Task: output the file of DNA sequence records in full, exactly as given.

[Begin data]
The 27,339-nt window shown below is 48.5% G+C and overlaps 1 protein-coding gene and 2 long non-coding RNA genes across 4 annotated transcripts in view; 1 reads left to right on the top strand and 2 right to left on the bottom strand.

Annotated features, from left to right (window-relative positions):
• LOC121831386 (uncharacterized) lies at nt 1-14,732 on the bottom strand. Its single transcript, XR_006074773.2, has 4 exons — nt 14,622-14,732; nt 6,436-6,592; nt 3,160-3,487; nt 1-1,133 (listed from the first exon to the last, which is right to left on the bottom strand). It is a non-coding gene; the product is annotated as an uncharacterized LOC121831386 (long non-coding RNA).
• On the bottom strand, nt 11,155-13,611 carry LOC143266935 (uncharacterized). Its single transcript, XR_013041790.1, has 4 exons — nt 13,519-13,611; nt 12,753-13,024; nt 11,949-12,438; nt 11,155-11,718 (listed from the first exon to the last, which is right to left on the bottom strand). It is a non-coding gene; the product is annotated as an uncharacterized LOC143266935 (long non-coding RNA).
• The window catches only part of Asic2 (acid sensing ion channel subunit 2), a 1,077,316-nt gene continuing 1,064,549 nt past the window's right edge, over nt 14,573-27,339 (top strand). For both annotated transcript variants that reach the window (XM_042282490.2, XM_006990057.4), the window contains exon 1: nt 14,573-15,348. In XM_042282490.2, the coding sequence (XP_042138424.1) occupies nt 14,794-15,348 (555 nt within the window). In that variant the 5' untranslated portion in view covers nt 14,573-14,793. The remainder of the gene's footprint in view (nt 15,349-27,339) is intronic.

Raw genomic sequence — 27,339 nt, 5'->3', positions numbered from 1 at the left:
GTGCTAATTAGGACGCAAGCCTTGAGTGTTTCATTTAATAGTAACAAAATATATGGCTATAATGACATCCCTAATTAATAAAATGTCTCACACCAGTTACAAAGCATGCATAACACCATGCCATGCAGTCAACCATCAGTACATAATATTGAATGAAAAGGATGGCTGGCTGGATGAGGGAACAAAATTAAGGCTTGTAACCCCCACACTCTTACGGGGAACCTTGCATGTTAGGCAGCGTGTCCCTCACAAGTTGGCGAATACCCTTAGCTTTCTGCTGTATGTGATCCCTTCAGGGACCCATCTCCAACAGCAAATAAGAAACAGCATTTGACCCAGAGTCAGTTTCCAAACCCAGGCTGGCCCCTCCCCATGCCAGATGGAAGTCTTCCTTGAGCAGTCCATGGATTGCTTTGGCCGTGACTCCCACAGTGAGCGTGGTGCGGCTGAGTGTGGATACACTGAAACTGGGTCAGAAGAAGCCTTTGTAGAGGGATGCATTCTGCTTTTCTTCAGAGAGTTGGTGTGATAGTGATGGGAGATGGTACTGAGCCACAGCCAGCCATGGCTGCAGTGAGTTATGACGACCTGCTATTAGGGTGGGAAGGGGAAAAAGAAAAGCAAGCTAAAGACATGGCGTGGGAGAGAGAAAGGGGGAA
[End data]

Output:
The 27,339-nt window shown below is 48.5% G+C and overlaps 1 protein-coding gene and 2 long non-coding RNA genes across 4 annotated transcripts in view; 1 reads left to right on the top strand and 2 right to left on the bottom strand.

Annotated features, from left to right (window-relative positions):
• LOC121831386 (uncharacterized) lies at nt 1-14,732 on the bottom strand. Its single transcript, XR_006074773.2, has 4 exons — nt 14,622-14,732; nt 6,436-6,592; nt 3,160-3,487; nt 1-1,133 (listed from the first exon to the last, which is right to left on the bottom strand). It is a non-coding gene; the product is annotated as an uncharacterized LOC121831386 (long non-coding RNA).
• On the bottom strand, nt 11,155-13,611 carry LOC143266935 (uncharacterized). Its single transcript, XR_013041790.1, has 4 exons — nt 13,519-13,611; nt 12,753-13,024; nt 11,949-12,438; nt 11,155-11,718 (listed from the first exon to the last, which is right to left on the bottom strand). It is a non-coding gene; the product is annotated as an uncharacterized LOC143266935 (long non-coding RNA).
• The window catches only part of Asic2 (acid sensing ion channel subunit 2), a 1,077,316-nt gene continuing 1,064,549 nt past the window's right edge, over nt 14,573-27,339 (top strand). For both annotated transcript variants that reach the window (XM_042282490.2, XM_006990057.4), the window contains exon 1: nt 14,573-15,348. In XM_042282490.2, the coding sequence (XP_042138424.1) occupies nt 14,794-15,348 (555 nt within the window). In that variant the 5' untranslated portion in view covers nt 14,573-14,793. The remainder of the gene's footprint in view (nt 15,349-27,339) is intronic.

Raw genomic sequence — 27,339 nt, 5'->3', positions numbered from 1 at the left:
GTGCTAATTAGGACGCAAGCCTTGAGTGTTTCATTTAATAGTAACAAAATATATGGCTATAATGACATCCCTAATTAATAAAATGTCTCACACCAGTTACAAAGCATGCATAACACCATGCCATGCAGTCAACCATCAGTACATAATATTGAATGAAAAGGATGGCTGGCTGGATGAGGGAACAAAATTAAGGCTTGTAACCCCCACACTCTTACGGGGAACCTTGCATGTTAGGCAGCGTGTCCCTCACAAGTTGGCGAATACCCTTAGCTTTCTGCTGTATGTGATCCCTTCAGGGACCCATCTCCAACAGCAAATAAGAAACAGCATTTGACCCAGAGTCAGTTTCCAAACCCAGGCTGGCCCCTCCCCATGCCAGATGGAAGTCTTCCTTGAGCAGTCCATGGATTGCTTTGGCCGTGACTCCCACAGTGAGCGTGGTGCGGCTGAGTGTGGATACACTGAAACTGGGTCAGAAGAAGCCTTTGTAGAGGGATGCATTCTGCTTTTCTTCAGAGAGTTGGTGTGATAGTGATGGGAGATGGTACTGAGCCACAGCCAGCCATGGCTGCAGTGAGTTATGACGACCTGCTATTAGGGTGGGAAGGGGAAAAAGAAAAGCAAGCTAAAGACATGGCGTGGGAGAGAGAAAGGGGGAA